There can also be positive reasons why they might move in with a child.  For example, the child may want them to take care of the grandchildren.  In some families, it is common for the several generations to live together.  It can also make it possible for the families to purchase a home when the resources of two generations are combined.

Why a Written Agreement May Make the Transition Easier

When parents move in with their adult children, AARP recommends that the new living arrangement will be more comfortable for both the parents and their children if they set up a few ground rules in advance.  In fact, AARP suggests that both the parents and adult children write down the agreement, to avoid misunderstandings once you move in.  It may seem awkward to have a written agreement with your child; however, it could avoid a lot of problems in the future.  Listed below are some of the topics that you need to discuss and resolve in writing before you move in.  Feel free to add any other issues that concern you or your child.

Questions to Answer before Moving in with the Kids

How much will you contribute financially?
Who will pay for extra expenses such as a home healthcare aide?
Are you expected to help with chores, babysitting, running errands, etc.?
Will you travel with the family on vacation, and who will pay?
If you have a pet, can you bring it with you?
Will you have at least a private room and sitting area in their home?
Will there be a problem if you smoke or drink alcohol?
If you lose your driver's license, are they able to provide transportation for you?
If you pay your child for your care, what will the tax consequences be for them?
If you give them money, how will it affect Medicaid if you need a nursing home later?
If you purchase a new home with your child, what future problems could this cause?
If you have other children, will this living arrangement affect your will?
Will your other children have you stay in their homes periodically?
What social activities will there be for you to do?
If you are single, will it make your child uncomfortable if you date?
How do they feel about overnight guests, especially a boyfriend or girlfriend?
If your adult child is single, how will you feel about them bringing home dates for the night?

Seeking Professional Help before Living with Adult Children

As you can see, you may need professional help in order to answer some of these questions.  Check with an elder care lawyer or financial planner in order to help you both make the best decisions for your family.  If you have difficulty reaching agreement on some of these topics, don't simply move in and expect that everything will work out.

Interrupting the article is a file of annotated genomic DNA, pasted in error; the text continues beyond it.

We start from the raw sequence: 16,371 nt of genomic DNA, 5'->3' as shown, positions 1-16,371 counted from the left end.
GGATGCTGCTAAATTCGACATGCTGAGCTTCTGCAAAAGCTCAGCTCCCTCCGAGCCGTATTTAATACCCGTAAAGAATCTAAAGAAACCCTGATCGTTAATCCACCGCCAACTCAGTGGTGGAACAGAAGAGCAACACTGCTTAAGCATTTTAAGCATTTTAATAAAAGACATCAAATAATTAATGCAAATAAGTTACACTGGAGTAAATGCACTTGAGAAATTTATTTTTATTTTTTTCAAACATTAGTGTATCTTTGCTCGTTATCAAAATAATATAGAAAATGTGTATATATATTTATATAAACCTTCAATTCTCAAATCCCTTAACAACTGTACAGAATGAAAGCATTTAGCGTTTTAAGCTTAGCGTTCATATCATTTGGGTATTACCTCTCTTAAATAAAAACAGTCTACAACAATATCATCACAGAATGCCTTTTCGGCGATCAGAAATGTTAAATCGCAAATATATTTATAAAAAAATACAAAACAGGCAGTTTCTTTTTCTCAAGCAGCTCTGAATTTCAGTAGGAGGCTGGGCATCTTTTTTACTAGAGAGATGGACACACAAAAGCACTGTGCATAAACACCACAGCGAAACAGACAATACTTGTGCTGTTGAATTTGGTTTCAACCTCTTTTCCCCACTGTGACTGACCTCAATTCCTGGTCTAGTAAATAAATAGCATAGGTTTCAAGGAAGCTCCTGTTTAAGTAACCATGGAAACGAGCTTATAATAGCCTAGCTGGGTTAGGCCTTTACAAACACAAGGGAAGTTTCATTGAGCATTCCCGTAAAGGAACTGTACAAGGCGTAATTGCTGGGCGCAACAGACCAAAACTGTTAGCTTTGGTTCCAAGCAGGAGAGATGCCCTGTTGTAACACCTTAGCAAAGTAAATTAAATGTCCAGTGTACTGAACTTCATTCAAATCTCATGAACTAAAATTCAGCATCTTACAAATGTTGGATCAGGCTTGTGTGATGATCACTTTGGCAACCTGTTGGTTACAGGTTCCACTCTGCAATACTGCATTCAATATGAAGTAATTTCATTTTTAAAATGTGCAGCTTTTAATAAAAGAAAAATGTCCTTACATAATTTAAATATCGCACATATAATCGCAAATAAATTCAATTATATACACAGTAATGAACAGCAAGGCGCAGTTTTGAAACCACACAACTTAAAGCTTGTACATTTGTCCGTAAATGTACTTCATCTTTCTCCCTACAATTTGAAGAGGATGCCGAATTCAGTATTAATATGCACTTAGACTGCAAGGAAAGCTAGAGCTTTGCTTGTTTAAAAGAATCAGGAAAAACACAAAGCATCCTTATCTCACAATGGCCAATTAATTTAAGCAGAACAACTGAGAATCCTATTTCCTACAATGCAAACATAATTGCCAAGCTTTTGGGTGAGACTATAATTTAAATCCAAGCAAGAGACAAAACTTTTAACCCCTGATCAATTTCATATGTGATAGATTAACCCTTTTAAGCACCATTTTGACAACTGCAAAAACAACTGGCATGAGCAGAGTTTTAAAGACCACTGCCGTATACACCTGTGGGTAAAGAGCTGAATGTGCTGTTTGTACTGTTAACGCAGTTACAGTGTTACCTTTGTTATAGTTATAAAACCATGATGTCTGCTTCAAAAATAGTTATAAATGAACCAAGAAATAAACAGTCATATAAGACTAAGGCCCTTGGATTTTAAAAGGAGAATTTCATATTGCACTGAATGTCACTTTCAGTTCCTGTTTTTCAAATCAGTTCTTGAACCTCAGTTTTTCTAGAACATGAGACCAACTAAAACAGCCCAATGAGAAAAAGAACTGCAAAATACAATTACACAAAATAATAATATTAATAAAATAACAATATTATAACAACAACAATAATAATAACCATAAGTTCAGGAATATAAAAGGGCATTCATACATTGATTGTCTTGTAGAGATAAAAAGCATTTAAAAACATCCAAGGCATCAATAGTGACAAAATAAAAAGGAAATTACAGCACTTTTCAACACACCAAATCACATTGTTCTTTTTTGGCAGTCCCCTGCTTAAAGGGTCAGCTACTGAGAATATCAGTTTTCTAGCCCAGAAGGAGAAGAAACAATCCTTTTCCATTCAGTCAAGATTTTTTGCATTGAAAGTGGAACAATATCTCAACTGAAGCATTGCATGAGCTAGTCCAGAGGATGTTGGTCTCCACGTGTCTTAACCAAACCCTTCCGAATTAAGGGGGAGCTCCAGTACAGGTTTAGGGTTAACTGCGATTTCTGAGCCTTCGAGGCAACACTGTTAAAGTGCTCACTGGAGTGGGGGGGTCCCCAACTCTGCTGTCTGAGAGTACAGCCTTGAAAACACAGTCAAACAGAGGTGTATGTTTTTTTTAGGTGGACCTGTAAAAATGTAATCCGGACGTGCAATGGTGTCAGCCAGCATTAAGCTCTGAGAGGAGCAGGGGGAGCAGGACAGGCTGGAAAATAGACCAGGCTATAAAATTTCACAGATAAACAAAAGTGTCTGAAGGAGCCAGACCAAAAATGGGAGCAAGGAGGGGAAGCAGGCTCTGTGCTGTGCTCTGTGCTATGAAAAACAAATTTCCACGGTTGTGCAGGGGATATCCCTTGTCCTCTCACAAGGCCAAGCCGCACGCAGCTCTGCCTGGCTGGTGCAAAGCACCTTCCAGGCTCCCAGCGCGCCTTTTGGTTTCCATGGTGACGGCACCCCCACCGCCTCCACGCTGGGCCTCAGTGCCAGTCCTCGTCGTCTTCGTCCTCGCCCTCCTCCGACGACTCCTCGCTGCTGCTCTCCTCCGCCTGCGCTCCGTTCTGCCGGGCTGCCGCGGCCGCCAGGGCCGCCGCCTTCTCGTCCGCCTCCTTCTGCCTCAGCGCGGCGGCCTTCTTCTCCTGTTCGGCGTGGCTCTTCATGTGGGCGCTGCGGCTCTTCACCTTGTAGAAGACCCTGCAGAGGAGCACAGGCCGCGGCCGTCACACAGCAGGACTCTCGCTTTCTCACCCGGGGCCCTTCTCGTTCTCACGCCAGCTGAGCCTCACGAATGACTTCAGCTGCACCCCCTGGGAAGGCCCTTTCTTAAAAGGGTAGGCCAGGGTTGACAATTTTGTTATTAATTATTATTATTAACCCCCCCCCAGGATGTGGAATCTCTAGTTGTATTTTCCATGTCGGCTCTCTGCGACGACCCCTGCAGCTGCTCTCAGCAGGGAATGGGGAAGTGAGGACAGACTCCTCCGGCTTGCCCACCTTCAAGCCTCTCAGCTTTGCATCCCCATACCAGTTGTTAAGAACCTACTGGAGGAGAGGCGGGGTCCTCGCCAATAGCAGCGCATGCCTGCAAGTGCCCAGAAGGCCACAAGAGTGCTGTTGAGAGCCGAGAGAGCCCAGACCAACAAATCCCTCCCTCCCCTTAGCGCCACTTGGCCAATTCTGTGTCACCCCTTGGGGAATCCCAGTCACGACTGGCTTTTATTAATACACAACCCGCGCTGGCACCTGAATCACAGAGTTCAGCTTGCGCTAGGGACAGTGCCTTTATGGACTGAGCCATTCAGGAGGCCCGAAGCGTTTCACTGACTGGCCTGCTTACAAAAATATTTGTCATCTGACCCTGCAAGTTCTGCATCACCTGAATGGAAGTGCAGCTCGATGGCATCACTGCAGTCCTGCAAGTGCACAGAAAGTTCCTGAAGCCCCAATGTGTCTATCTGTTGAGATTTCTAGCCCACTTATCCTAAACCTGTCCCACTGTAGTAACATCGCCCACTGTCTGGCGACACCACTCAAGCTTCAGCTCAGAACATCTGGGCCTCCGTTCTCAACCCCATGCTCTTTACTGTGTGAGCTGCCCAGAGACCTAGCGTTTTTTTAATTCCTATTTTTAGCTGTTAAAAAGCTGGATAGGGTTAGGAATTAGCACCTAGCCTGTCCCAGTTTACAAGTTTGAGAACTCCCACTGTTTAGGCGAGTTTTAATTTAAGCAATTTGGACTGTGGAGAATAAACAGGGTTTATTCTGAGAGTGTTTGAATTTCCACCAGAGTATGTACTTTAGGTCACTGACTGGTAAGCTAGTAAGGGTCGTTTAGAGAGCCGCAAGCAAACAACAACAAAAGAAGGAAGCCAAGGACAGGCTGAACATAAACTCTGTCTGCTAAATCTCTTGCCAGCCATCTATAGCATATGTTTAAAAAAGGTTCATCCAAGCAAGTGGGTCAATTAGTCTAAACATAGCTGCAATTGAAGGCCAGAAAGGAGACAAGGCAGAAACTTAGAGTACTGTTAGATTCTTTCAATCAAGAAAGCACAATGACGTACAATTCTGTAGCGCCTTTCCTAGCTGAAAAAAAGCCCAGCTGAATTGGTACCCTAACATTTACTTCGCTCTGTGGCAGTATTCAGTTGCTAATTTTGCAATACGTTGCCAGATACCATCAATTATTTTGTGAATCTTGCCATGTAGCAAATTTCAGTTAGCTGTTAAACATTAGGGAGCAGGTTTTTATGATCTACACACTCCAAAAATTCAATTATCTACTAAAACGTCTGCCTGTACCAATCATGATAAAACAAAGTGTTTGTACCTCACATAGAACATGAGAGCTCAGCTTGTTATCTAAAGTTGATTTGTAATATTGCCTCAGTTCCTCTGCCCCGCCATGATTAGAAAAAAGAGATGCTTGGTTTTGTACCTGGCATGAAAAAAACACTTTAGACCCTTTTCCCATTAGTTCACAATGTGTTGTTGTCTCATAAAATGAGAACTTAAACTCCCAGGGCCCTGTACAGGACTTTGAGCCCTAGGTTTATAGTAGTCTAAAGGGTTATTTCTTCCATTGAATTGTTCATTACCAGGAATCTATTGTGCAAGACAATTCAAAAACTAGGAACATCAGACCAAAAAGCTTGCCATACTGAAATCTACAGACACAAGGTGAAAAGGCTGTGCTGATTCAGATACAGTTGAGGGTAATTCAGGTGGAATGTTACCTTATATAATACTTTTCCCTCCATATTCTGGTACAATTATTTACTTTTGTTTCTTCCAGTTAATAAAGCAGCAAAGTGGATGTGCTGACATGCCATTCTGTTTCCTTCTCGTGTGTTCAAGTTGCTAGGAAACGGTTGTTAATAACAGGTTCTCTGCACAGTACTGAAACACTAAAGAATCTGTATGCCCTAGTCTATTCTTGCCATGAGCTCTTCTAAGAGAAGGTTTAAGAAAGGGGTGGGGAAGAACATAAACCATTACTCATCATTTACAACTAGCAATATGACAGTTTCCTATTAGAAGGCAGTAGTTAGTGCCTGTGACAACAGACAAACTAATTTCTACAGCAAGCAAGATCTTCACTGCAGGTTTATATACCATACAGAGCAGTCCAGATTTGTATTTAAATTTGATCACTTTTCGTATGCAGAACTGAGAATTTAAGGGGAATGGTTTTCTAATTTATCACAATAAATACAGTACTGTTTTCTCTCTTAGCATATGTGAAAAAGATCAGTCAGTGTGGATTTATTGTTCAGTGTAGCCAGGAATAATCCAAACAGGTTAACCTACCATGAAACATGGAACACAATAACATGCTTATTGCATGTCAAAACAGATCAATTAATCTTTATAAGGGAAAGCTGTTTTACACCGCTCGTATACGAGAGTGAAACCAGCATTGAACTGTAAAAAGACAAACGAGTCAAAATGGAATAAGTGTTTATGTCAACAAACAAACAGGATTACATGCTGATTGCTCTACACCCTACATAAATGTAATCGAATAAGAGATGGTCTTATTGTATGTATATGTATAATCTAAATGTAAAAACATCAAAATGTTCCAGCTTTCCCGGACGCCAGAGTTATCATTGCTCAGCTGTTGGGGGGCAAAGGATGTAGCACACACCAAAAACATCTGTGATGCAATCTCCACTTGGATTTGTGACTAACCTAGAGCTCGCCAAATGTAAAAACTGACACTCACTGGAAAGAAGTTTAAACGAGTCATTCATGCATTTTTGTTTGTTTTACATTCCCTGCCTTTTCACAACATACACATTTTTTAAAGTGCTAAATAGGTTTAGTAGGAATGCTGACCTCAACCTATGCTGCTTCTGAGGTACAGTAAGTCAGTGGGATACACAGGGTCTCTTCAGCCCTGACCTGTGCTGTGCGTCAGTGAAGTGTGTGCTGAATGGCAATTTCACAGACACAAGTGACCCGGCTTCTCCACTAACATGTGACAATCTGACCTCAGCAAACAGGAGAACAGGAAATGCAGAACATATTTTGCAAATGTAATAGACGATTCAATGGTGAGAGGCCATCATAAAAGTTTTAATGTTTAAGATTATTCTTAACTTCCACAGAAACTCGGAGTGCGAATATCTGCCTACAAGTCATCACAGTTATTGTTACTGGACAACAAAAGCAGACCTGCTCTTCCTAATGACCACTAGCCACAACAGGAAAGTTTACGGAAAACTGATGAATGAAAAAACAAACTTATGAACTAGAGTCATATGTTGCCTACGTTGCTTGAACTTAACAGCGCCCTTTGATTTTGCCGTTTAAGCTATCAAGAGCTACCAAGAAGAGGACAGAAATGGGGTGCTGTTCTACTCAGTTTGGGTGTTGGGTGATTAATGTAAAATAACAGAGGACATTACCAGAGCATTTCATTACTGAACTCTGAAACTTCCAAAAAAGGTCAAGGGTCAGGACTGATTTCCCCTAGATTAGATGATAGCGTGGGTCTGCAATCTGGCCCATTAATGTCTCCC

You may also need to consult a family therapist to resolve issues that could cause stress in your relationship.  For example, does your adult child want you keep your mouth shut when it comes to the way they are raising their kids?  Are you willing to do that?  If you think that might be hard for you, then you may need to seek a different place to live.  After all, you are moving in with their family, and you want to create as few problems as possible.

Alternatives to Living With Your Children

You may not have considered alternatives to living with your adult children.  If you have financial issues, you may qualify for a senior apartment at an affordable price or a Section 8 voucher that will pay part of your rent.  You may also be qualified for Supplemental Security Income (SSI) and/or food stamps and help with your Medicare premiums.  With a little financial assistance, you may be able to maintain your privacy and continue to live on your own.

If you have mental or medical issues that mean you need assisted living, you may be able to apply for Medicaid to get your expenses covered in an assisted living or skilled nursing facility, including one for memory loss.  This would relieve your children of the burden of caring for you and would be safer than being left alone while your adult children go to work.

Remember:  If you are hesitant about moving in with your adult children for any reason, seek help from your local Social Security and Social Service offices.  They can let you know what services you are eligible to receive.

If you need more information to help you get the retirement help you need, use the tabs or scroll-down list at the top of this page.  They contain links to hundreds of additional articles on where to retire, medical information, financial planning, or changing family relationships.

You may also be interested in reading:

Healing Relationships with Your Adult Children
Retiring Former Hippies Spark a New Generation Gap
Cheap Places to Retire
Best Places to Retire in the United States on $100 a Day
Part-time Retirement Jobs for Baby Boomers